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And religion continued to flourish for some time after his death. Both his doctrine and example were succeeded with the divine blessing: And religion brought to as flourishing a condition as at any time before the ministry of the Baptist. There was not only much religion aniong those whom Moles trained up by his ministry, which continued all the days of Jolhua; but it also retained its vigour all the days of those Elders who were his cotemporaries r *' The people served the Lord all the days 6f Joshua, and all the days of the Elders that outlived Joshua."
4. As all divine service is founded on the nature of God; so a special consideration or his infinite perfections is greatly requisite unto the right performance of obedience. The holiness of God marks the nature of our service: The jealousy of God excludes every, the smallest, degree of hypocrisy from it: The rectoral justice of God sets his interest and that of his rivals at eternal odds; so that none may dream of uniting them with impunity. The mercy of God encourages the miserable to approach him j and the divine plan of atonement opens a door of access unto the guilty. On the other hand, a great part of the corruption which creeps into the worship of God originates in mistaken notions of divine perfections, or inattention unto them. Defection and apoflacy
usually begins in imagining God to be such a ( one as ourselves; then it is not difficult to imagine that he will approve of what we execute or devise. Persons giving scope to then- own inventions, in the worship of God, are usually mightily pleased with them; and they conclude, that God cannot be displeased with these things which are so pleasing to themselves. At any rate, if persons do not change the glory of the incorruptible God into their own likeness; it is necessary for them to hide various divine perfections from their view, if they continue in rebellion against him; such as his jealousy, his holiness, his faithfulness and truth, as well as his righteousness and justice. Nor are sinners more disposed, by nature, to trust his mercy, for their encouragement, than to contemplate his majesty for their awakening.
COVENANT BETWEEN GOD And ISRAEL,
BY THE MINISTRY OF DAVID.
I Chron. xxviii. 8. comp, with 2 Sam. vii. 11—22. and 1 Chron. xvii. 7—27.
A DILIGENT attendance unto the peculiar circumstances of the Jewish Church is greatly requisite unto the right understanding of this Transaction. I fliall,—I. Consider the glorious Party to whom they engaged.—II. Attend unto the Character of the Party engaging III. The Covenant between God and
David.—IV. The Connection between this Covenant and that Transaction.—V. David's Ministration in this Transaction.—VI. The Matter of this Covenant.—VII. The Occasions of it.—VIII. The Confirmations of it.—And then deduce a few Inferences from the whole.
FIRST, I shall consider the glorious Party unto whom the covenanters enjrap-ed hi this Transaction. He is denominated, "Our God," and " the Lord your God." When Israel covenanted with God, in the days of Moses, he is styled, "the Lord God of Abraham, Isaac, and Jacob;" nor was that character forgotten on this occasion: Said David, "O Lord God of Abraham, Isaac, and Israel, our fathers, keep this for ever in the imagination of the thoughts of the toeart of this people, and prepare their heart unto thee *." This was an intimation, not obscure, that he was a God in covenant with them previous unto their personal engagements unto him: That he was still accomplishing his promise made unto these patriarchs; saying, " I will be a God unto thee, and to thy seed after thee." It must be observed, however, that he stood in the relation of God Unto That Congregation, when they covenanted with him at this time. The covenant between God and Israel as a conoreejation, being later than that Ijetwecn him and the patriarchs. The Spirit of God directed David to take up with that character which belonged unto the latest transaction, to shew that the Church should take up with the latest state of that testimony which belongs unto her; and prosecute the ends of it in her covenantengagements.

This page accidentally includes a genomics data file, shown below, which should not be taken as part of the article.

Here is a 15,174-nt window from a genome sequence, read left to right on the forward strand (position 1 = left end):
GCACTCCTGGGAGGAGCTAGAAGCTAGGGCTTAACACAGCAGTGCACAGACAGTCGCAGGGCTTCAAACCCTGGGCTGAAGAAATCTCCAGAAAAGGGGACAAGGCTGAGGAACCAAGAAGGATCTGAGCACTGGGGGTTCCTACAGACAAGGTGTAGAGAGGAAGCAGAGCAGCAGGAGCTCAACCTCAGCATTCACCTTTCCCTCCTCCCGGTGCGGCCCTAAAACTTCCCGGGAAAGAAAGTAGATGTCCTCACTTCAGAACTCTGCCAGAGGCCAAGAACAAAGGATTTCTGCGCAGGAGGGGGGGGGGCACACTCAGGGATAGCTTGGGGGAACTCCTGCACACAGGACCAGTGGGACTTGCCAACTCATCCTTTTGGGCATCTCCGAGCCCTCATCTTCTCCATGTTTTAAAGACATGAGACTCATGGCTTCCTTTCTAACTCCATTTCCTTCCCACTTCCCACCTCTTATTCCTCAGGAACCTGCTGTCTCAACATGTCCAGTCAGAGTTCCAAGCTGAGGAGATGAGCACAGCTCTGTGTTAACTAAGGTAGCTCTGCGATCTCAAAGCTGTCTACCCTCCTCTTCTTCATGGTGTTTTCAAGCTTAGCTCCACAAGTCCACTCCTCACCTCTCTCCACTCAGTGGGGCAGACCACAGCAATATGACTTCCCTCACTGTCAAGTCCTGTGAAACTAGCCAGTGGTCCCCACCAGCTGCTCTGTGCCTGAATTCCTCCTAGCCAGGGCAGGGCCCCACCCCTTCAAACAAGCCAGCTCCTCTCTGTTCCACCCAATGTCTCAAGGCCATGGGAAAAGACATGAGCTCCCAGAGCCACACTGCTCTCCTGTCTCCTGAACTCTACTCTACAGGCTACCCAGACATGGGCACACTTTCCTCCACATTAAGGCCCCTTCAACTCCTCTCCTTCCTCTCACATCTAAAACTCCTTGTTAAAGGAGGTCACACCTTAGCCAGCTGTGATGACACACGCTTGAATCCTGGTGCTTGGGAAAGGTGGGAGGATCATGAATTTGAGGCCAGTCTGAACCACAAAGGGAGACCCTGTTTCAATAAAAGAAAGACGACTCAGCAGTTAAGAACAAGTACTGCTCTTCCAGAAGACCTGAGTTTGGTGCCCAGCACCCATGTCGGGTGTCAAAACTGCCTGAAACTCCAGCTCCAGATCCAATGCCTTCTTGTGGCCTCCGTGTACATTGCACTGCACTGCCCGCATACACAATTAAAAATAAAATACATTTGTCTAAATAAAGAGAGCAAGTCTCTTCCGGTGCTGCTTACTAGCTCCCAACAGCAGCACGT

* i Chroh. xxviii.'8. compared with chap. xxix. 18.
SECONDLY, The various classes of covenanters are enumerated in the beginning of the chapter*. The reason why the oilicers of slate are enumerated is, because they were assembled to settle the succession unto the throne and kingdom, as well as to renew their covenant with God: But it was under the express consideration of their being the Cong R EGation Of The Lord, that they covenanted at this time; they were the Congregation of the Lord, as*they enjoyed privileges peculiar to his people,—as they observed ordinances of his appointment, and were under solemn obligations to serve him all the days of their life.
THIRDLY, I shall attend unto the Cov ENant between God and David. There are many hints concerning it in various places of Scripture j". The greater part of the difficulties which attend it may be obviated by answering the following questions :—What Character did David sustain in this Transaction ?—■
* 1 Chron. xxviii. 1. See what we have said above, Difl'ert. VI. aud VII. as to these various orders of persons specified; but Moses seems to view them in their civil, and this historian in their military charaJier. See upon the whole, Low Man on the Civil Government of the Hebrews, chap. v.
■}• 2 Sam. vii. 4—29. 1 Chron. xvii. 5—27. Psal. lxxxix. &c. See, for an explication of these, Ball on the Covenant of Grace, chap. ix. Dr Owen on Heb. i. 5.
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